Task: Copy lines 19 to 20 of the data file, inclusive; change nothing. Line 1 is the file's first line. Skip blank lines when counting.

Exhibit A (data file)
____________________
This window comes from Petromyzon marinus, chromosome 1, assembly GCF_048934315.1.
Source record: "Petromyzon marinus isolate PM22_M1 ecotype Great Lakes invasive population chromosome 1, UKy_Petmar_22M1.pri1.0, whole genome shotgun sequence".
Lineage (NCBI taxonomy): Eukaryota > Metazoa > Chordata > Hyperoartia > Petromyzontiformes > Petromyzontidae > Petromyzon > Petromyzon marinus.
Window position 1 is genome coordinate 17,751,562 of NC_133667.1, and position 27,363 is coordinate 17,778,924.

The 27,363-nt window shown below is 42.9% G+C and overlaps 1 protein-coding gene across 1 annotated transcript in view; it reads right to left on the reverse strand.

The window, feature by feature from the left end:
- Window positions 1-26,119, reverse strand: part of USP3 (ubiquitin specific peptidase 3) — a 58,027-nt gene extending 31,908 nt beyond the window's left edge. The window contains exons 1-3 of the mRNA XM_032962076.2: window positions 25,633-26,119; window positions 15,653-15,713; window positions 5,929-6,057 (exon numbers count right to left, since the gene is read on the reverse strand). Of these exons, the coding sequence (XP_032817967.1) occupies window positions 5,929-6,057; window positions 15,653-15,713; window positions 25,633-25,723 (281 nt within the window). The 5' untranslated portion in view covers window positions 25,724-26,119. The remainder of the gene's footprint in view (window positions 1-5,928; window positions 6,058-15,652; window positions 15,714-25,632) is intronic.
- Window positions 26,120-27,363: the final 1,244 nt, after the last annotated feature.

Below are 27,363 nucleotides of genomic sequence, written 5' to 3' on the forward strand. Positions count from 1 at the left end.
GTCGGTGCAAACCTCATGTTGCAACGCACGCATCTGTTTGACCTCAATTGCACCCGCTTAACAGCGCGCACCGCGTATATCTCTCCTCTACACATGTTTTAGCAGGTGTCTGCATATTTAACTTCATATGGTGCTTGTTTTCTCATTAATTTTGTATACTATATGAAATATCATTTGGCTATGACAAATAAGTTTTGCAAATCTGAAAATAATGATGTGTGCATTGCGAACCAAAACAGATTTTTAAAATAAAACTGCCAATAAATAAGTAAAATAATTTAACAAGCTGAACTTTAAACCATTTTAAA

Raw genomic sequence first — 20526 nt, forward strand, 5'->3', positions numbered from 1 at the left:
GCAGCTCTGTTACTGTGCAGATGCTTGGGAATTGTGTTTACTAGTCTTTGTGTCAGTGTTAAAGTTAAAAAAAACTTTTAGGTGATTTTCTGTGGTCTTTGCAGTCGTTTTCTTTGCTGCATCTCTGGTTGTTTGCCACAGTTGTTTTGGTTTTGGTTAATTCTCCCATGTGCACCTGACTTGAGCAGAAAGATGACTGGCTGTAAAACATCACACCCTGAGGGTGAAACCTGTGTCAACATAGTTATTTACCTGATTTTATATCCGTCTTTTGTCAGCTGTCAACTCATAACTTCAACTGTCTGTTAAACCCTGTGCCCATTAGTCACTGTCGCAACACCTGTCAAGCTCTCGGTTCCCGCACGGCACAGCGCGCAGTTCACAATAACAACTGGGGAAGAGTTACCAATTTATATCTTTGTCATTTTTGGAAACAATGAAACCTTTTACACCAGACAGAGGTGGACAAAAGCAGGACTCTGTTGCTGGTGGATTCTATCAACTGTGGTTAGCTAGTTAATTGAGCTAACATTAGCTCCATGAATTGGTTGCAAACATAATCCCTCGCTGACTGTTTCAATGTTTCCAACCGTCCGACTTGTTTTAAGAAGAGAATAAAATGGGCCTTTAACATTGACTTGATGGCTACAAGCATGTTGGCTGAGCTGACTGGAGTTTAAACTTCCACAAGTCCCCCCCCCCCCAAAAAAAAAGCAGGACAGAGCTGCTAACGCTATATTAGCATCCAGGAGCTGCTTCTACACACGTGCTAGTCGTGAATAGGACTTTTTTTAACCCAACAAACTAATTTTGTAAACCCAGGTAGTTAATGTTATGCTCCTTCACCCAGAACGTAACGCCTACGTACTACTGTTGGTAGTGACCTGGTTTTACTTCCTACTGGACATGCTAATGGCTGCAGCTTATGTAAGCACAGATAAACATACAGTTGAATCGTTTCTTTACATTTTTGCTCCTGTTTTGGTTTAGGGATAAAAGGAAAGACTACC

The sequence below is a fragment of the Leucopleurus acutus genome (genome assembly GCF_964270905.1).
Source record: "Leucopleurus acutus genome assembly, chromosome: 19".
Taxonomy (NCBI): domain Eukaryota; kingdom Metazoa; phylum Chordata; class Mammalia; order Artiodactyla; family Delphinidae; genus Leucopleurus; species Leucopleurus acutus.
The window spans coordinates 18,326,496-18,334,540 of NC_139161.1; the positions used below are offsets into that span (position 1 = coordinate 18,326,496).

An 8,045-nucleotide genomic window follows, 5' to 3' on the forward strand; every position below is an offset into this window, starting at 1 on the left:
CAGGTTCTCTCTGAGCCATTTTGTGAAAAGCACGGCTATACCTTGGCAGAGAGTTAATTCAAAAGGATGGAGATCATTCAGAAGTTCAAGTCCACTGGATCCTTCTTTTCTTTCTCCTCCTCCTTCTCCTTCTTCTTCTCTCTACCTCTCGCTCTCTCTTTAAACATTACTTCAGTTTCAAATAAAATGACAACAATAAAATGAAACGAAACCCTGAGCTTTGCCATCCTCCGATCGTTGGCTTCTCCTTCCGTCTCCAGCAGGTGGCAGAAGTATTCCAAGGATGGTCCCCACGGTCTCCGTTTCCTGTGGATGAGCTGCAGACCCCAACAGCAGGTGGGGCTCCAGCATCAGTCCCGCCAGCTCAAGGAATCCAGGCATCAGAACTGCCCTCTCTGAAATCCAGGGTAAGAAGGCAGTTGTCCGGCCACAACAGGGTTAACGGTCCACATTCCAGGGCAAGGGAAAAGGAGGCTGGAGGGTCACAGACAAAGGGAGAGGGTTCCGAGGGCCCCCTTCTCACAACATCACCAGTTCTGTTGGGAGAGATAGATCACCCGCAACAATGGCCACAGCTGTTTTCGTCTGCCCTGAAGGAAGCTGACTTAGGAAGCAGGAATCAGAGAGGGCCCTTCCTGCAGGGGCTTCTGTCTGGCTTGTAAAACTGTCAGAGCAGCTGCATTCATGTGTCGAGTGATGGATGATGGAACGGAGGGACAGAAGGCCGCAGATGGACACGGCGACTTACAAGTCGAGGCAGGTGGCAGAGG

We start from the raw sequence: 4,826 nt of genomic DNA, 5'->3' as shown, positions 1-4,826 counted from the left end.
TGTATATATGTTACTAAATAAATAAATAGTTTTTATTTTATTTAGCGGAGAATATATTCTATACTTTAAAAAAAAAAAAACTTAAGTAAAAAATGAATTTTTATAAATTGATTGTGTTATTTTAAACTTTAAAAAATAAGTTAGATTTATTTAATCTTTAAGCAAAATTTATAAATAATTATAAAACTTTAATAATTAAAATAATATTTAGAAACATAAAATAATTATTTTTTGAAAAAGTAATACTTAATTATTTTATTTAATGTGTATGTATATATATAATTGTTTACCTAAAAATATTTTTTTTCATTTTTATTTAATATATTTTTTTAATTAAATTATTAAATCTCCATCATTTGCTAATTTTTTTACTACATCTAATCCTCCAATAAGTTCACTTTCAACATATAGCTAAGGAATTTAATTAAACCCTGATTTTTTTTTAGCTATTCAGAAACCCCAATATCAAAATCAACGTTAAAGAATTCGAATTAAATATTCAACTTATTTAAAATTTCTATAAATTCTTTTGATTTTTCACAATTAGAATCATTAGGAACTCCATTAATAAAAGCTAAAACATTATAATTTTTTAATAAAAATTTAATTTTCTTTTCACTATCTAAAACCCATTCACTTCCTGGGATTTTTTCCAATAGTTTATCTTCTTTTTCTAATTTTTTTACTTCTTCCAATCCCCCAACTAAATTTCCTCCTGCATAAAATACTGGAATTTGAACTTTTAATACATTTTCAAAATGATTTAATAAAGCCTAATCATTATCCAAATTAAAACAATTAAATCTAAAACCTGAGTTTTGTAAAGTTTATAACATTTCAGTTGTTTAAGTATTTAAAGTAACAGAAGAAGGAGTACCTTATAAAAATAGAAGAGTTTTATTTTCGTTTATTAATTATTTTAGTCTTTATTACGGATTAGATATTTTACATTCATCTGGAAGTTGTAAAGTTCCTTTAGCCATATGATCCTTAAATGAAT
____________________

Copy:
We start from the raw sequence: 4,826 nt of genomic DNA, 5'->3' as shown, positions 1-4,826 counted from the left end.
TGTATATATGTTACTAAATAAATAAATAGTTTTTATTTTATTTAGCGGAGAATATATTCTATACTTTAAAAAAAAAAAAACTTAAGTAAAAAATGAATTTTTATAAATTGATTGTGTTATTTTAAACTTTAAAAAATAAGTTAGATTTATTTAATCTTTAAGCAAAATTTATAAATAATTATAAAACTTTAATAATTAAAATAATATTTAGAAACATAAAATAATTATTTTTTGAAAAAGTAATACTTAATTATTTTATTTAATGTGTATGTATATATATAATTGTTTACCTAAAAATATTTTTTTTCATTTTTATTTAATATATTTTTTTAATTAAATTATTAAATCTCCATCATTTGCTAATTTTTTTACTACATCTAATCCTCCAATAAGTTCACTTTCAACATATAGCTAAGGAATTTAATTAAACCCTGATTTTTTTTTAGCTATTCAGAAACCCCAATATCAAAATCAACGTTAAAGAATTCGAATTAAATATTCAACTTATTTAAAATTTCTATAAATTCTTTTGATTTTTCACAATTAGAATCATTAGGAACTCCATTAATAAAAGCTAAAACATTATAATTTTTTAATAAAAATTTAATTTTCTTTTCACTATCTAAAACCCATTCACTTCCTGGGATTTTTTCCAATAGTTTATCTTCTTTTTCTAATTTTTTTACTTCTTCCAATCCCCCAACTAAATTTCCTCCTGCATAAAATACTGGAATTTGAACTTTTAATACATTTTCAAAATGATTTAATAAAGCCTAATCATTATCCAAATTAAAACAATTAAATCTAAAACCTGAGTTTTGTAAAGTTTATAACATTTCAGTTGTTTAAGTATTTAAAGTAACAGAAGAAGGAGTACCTTATAAAAATAGAAGAGTTTTATTTTCGTTTATTAATTATTTTAGTCTTTATTACGGATTAGATATTTTACATTCATCTGGAAGTTGTAAAGTTCCTTTAGCCATATGATCCTTAAATGAAT